Tech

Intergenerational conflict may explain the menopause

Hurry up, Grandma THE menopause is a puzzle. Why do women, unlike most female mammals, stop reproducing decades before they die? Analysing birth and death records shows that the assistance they give in bringing up grandchildren does have a measurable effect on those grandchildren’s survival. But that does not prove such assistance is more valuable in evolutionary terms than continued ...

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The ultimate angling aid: a fishing drone

MOST pastimes nowadays involve lots of high-tech gadgets. For fishermen these range from electronic bite alarms to carbon-fibre rods, specialised clothing and tackle boxes stuffed with various odd and ends. There is so much clobber that some anglers use trolleys to lug around their gear. Now the ultimate piece of kit has arrived: a fishing drone. The device, called PowerRay, ...

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A “new” star should appear in 2022

X marks the spot AMATEUR astronomers have a new date for their diaries. In 2022, in the constellation of Cygnus, they will be treated to the sight of a nova, or “new star”. By themselves, novas are not particularly noteworthy. Several dozen a year happen in Earth’s home galaxy, the Milky Way, alone. But this one will be special for ...

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Electricity now flows across continents, courtesy of direct current

THE winds of the Oklahoma panhandle have a bad reputation. In the 1930s they whipped its over-tilled topsoil up into the billowing black blizzards of the Dust Bowl. The winds drove people, Steinbeck’s dispossessed, away from their livelihoods and west, to California. Today, the panhandle’s steady winds are a force for creation, not destruction. Wind turbines can generate electricity from ...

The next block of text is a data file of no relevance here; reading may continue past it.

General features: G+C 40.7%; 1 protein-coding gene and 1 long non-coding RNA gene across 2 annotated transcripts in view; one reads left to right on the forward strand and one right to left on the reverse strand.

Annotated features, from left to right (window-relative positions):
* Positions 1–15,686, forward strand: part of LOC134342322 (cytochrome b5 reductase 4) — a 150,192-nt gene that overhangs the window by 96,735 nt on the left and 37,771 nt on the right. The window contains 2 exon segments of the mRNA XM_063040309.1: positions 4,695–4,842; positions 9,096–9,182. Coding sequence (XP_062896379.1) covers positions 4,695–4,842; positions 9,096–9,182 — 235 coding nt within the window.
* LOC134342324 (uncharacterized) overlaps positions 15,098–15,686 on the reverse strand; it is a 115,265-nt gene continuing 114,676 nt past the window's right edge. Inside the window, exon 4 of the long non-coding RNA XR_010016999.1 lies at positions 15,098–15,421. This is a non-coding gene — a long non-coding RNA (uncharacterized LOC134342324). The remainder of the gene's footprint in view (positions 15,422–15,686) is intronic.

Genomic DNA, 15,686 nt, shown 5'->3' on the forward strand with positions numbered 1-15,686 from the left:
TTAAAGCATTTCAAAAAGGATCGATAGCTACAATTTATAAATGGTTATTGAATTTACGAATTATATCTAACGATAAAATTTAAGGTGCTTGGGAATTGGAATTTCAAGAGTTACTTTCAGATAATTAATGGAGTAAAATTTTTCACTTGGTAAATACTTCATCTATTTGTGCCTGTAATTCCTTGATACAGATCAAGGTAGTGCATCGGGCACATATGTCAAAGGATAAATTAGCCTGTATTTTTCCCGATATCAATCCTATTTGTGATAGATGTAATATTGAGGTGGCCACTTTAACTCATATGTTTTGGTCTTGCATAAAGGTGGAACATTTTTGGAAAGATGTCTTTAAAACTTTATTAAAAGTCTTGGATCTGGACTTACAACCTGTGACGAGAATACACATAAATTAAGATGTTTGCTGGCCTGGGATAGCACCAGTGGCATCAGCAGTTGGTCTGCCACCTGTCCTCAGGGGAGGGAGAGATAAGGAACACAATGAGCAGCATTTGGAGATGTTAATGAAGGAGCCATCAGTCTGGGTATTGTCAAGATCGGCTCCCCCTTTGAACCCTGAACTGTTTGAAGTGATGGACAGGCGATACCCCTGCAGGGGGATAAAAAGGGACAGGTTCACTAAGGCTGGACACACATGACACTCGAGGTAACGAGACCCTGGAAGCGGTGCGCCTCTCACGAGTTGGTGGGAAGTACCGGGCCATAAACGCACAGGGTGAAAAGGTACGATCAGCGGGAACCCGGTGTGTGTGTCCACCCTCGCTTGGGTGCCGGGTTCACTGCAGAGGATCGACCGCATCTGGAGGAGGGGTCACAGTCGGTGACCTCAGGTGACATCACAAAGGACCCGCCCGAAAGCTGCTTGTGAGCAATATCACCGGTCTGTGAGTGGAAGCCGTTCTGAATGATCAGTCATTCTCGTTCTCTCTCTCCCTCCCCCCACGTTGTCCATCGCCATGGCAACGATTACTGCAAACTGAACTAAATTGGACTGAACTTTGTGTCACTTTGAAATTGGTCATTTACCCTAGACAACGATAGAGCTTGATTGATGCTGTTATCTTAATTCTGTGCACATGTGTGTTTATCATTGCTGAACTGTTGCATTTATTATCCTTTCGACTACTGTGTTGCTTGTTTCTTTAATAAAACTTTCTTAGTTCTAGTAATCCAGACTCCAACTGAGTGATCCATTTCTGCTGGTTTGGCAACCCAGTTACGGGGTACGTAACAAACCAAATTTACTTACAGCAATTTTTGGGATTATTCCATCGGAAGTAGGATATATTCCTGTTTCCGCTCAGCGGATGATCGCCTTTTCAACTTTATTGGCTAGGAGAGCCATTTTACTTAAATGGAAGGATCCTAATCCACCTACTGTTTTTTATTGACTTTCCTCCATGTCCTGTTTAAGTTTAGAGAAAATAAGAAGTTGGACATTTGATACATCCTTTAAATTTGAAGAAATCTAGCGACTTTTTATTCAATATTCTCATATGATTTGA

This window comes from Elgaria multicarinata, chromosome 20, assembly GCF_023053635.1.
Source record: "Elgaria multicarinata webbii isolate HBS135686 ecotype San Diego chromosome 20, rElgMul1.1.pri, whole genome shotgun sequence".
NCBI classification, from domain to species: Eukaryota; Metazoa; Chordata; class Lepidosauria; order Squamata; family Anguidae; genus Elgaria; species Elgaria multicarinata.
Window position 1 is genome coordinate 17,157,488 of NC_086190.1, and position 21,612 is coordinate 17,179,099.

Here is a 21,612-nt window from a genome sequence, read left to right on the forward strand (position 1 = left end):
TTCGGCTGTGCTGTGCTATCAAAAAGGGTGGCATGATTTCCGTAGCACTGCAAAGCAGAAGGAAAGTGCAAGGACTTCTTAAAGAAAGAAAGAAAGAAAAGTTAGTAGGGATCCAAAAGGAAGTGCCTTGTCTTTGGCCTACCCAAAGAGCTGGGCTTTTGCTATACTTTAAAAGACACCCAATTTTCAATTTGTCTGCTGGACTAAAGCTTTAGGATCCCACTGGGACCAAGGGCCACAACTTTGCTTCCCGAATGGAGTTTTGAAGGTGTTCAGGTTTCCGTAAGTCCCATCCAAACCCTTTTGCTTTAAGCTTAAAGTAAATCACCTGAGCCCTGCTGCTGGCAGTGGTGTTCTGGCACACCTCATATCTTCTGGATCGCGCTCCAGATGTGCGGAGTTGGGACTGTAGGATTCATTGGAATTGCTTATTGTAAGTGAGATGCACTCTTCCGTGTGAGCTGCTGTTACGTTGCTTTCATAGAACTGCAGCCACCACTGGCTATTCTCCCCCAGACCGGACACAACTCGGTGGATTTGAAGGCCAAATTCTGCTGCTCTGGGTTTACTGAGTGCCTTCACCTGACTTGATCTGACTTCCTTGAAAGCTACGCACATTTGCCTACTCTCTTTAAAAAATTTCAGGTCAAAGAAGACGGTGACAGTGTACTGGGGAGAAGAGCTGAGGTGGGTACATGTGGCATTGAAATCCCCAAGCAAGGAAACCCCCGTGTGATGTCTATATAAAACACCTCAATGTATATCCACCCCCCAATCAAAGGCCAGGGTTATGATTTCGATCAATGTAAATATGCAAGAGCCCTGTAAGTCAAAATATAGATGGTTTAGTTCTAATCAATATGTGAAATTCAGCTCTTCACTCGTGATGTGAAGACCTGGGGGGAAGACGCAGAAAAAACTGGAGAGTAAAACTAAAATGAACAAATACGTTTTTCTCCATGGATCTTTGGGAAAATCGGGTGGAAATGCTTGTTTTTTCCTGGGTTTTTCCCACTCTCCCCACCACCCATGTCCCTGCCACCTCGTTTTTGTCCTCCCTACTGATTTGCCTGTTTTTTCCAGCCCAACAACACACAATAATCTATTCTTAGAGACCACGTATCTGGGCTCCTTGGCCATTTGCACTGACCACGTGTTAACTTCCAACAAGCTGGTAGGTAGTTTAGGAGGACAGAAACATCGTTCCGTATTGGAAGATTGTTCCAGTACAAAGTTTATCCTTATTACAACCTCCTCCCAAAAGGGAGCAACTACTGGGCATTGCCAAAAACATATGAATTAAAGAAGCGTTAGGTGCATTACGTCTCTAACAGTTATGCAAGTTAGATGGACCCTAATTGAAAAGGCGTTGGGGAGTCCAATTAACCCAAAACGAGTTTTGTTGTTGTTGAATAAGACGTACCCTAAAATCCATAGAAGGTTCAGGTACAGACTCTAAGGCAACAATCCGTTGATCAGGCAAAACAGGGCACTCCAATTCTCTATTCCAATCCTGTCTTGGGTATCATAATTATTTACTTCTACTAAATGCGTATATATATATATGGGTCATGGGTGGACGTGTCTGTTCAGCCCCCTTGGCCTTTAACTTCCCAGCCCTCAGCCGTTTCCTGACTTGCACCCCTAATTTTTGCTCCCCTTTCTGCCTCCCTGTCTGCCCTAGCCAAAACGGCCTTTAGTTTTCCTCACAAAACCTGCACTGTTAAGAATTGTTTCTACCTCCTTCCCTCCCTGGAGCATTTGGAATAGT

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A cardboard centrifuge separates blood cells from plasma

TAKE a cardboard disc and punch two holes in it, close to, and on either side of, its centre. Thread a piece of string through each hole. Now, pull on each end of the strings and the disc will spin frenetically—first in one direction as the strings wind around each other, and then in the other, as they unwind. Versions ...

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Will artificial intelligence help to crack biology?

IN A former leatherworks just off Euston Road in London, a hopeful firm is starting up. BenevolentAI’s main room is large and open-plan. In it, scientists and coders sit busily on benches, plying their various trades. The firm’s star, though, has a private, temperature-controlled office. That star is a powerful computer that runs the software which sits at the heart ...

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How reptilian were dinosaur eggs?

A dinosaur’s nest DID dinosaur eggs hatch quickly, like those of birds (which are dinosaurs’ direct descendants), or slowly, like those of modern reptiles (which are dinosaurs’ collateral cousins)? That is the question addressed by Gregory Erickson of Florida State University and his colleagues in a paper just published in the Proceedings of the National Academy of Sciences. It is ...

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Diagnosing illness by smell

The nose knows ONE of a doctor’s most valuable tools is his nose. Since ancient times, medics have relied on their sense of smell to help them work out what is wrong with their patients. Fruity odours on the breath, for example, let them monitor the condition of diabetics. Foul ones assist the diagnosis of respiratory-tract infections. But doctors can, ...

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